4. The multi-carrier transmitter circuit as set forth in claim 2, wherein said level varying means indirectly adjusts the level of each said modulated signal, either by adjusting the level of each said input signal or by adjusting the level of each said carrier.
5. The multi-carrier transmitter circuit as set forth in claim 2, wherein
said level varying means indirectly adjusts the level of each said modulated signal by switching connections of lines through which each said preparation encoded signal is input to each said preparation multiplexing mean, and
said control means determines the number of said preparation encoded signals that each said preparation multiplexing means multiplexes, in accordance with the phase of each said carrier detected by each said carrier phase detecting means, thereby controlling said level varying means; and
said code selecting means selects said codes, based on said switching of connections.
6. The multi-carrier transmitter circuit as set forth in claim 2, wherein said level varying means adjusts the level of each said modulated-signal, by adjusting the levels of m preparation input signals before they are encoded.
7. The multi-carrier transmitter circuit as set forth in claim 2, wherein said level varying means adjusts the levels of said modulated signal by adjusting said codes.
8. The multi-carrier transmitter circuit as set forth in claim 5, wherein said m is a multiple of n, and in an initial state, lines are connected so that each said preparation multiplexing means multiplexes m/n preparation encoded signals of said preparation encoded signals and generates a single multiplexed signal.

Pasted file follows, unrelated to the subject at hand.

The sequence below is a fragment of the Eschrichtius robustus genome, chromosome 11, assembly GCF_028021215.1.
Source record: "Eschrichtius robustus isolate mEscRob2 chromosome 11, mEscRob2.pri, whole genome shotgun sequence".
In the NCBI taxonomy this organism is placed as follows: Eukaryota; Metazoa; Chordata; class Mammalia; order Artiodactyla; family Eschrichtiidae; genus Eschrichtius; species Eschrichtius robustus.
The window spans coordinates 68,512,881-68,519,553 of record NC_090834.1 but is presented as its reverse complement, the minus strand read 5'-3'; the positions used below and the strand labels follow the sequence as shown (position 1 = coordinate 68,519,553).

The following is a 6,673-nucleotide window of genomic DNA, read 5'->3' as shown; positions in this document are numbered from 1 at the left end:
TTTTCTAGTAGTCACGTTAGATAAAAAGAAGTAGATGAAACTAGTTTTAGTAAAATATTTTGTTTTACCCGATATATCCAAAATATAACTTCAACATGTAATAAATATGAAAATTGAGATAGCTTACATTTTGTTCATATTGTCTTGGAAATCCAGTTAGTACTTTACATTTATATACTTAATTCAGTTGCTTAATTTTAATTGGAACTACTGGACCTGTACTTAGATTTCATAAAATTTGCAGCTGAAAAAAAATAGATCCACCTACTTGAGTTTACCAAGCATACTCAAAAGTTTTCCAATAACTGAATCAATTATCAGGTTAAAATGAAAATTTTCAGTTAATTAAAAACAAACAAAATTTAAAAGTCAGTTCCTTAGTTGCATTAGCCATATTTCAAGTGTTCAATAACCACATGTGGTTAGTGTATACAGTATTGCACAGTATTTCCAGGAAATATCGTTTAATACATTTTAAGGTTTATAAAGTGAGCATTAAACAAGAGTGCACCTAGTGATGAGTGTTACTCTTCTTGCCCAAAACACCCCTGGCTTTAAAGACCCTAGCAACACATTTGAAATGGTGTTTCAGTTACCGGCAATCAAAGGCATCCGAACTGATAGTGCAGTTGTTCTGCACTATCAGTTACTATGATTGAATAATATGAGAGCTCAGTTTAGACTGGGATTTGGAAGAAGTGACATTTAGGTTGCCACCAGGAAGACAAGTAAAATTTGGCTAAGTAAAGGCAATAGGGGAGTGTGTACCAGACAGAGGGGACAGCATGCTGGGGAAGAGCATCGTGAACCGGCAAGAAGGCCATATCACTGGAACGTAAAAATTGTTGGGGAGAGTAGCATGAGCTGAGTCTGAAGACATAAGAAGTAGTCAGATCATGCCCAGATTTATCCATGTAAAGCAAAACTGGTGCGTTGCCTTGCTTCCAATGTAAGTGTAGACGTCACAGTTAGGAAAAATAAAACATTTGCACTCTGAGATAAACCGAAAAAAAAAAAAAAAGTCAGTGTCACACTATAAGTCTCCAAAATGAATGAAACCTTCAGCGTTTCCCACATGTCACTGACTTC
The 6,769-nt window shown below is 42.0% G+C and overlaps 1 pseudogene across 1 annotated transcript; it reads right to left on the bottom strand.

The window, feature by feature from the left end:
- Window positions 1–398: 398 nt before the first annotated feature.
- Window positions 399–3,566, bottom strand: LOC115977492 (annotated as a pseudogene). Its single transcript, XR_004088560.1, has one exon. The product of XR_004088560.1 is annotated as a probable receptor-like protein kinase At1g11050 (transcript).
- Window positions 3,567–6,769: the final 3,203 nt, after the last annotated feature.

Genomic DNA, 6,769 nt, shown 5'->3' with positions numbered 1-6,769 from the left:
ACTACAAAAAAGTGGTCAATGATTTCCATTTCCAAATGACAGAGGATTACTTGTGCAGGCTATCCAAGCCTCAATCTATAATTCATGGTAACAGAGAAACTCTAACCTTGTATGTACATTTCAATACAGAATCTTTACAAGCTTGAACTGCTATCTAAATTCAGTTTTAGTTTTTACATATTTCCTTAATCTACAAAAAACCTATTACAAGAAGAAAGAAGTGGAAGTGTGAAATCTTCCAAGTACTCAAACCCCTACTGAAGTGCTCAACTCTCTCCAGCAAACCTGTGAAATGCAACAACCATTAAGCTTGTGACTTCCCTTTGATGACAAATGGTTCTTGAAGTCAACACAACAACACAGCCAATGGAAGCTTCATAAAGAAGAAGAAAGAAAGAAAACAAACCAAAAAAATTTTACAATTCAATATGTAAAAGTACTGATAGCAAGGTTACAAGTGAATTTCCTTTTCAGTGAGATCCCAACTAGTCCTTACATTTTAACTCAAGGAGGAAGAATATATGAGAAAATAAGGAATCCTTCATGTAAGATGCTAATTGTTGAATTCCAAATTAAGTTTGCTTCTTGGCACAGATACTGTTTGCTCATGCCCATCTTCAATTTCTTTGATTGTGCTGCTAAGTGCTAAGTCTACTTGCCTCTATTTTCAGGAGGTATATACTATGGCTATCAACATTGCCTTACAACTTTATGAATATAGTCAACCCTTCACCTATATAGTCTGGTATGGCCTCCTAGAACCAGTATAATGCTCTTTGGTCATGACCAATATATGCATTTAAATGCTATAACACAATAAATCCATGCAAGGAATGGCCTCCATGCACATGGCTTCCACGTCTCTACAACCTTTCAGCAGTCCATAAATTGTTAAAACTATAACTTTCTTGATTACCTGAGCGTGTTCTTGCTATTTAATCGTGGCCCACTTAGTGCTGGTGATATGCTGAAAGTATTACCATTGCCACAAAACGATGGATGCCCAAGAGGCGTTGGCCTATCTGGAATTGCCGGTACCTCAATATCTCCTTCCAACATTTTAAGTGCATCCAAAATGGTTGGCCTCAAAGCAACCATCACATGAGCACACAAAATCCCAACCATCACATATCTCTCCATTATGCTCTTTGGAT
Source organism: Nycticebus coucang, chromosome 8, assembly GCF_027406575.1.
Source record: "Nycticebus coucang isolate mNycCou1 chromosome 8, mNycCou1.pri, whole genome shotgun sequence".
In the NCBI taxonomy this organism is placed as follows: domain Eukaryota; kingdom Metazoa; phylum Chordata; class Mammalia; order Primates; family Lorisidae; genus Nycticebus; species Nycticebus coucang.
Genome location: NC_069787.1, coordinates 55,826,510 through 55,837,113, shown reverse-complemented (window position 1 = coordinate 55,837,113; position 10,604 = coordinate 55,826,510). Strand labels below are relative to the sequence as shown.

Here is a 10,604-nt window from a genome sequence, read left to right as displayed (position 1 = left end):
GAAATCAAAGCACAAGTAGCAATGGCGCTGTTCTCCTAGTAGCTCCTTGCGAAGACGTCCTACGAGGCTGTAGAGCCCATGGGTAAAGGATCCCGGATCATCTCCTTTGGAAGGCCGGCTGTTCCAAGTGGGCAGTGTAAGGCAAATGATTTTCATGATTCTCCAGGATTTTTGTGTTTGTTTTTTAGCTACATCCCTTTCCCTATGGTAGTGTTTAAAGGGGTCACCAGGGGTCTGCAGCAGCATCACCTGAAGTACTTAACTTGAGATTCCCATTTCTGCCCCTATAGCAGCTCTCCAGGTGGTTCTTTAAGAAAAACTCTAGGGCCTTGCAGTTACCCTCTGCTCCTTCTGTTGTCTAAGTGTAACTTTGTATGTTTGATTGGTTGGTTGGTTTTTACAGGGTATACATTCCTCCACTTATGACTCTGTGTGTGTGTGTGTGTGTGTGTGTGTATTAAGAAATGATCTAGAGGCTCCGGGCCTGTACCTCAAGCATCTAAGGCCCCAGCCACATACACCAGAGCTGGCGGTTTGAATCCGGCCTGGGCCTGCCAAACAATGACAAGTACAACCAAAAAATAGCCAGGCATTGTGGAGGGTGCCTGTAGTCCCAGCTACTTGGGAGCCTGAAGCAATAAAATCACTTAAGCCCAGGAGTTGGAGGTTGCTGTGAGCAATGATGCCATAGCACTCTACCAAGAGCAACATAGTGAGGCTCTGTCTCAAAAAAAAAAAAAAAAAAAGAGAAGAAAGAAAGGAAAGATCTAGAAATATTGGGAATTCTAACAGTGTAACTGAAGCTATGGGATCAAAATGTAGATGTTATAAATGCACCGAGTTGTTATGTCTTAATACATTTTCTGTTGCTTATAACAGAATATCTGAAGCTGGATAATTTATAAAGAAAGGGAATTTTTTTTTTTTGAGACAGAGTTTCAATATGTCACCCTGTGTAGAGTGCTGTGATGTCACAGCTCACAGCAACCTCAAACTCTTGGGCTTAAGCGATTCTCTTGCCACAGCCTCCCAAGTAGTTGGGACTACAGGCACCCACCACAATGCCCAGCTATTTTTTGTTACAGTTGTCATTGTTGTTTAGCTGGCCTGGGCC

9. The multi-carrier transmitter circuit as set forth in claim 2, wherein said level varying means indirectly adjusts the level of each said modulated signal by adjusting the level of each said preparation encoded signal.
10. The multi-carrier transmitter circuit as set forth in claim 1, wherein when the phase relation of said two or more carriers is a certain relation including the same phase,
the level of each said modulated signal is decided so that the level of said multiplexed signal may be smaller as compared with the case where any adjustment is not performed by said level varying means, and said level varying means is controlled to obtain the predetermined level.
11. The multi-carrier transmitter circuit as set forth in claim 2, wherein when the phase relation of said two or more carriers is a certain relation including the same phase,
the level of each said modulated signal is decided so that the level of said multiplexed signal may be smaller as compared with the case where any adjustment is not performed by said level varying means, and said level varying means is controlled to obtain the predetermined level.
12. The multi-carrier transmitter circuit as set forth in claim 3, wherein when the phase relation of said two or more carriers is a certain relation including the same phase,
the level of each said modulated signal is decided so that the level of said multiplexed signal may be smaller as compared with the case where any adjustment is not performed by said level varying means, and said level varying means is controlled to obtain the predetermined level.
13. The multi-carrier transmitter circuit as set forth in claim 4, wherein when the phase relation of said two or more carriers is a certain relation including the same phase,
the level of each said modulated signal is decided so that the level of said multiplexed signal may be smaller as compared with the case where any adjustment is not performed by said level varying means, and said level varying means is controlled to obtain the predetermined level.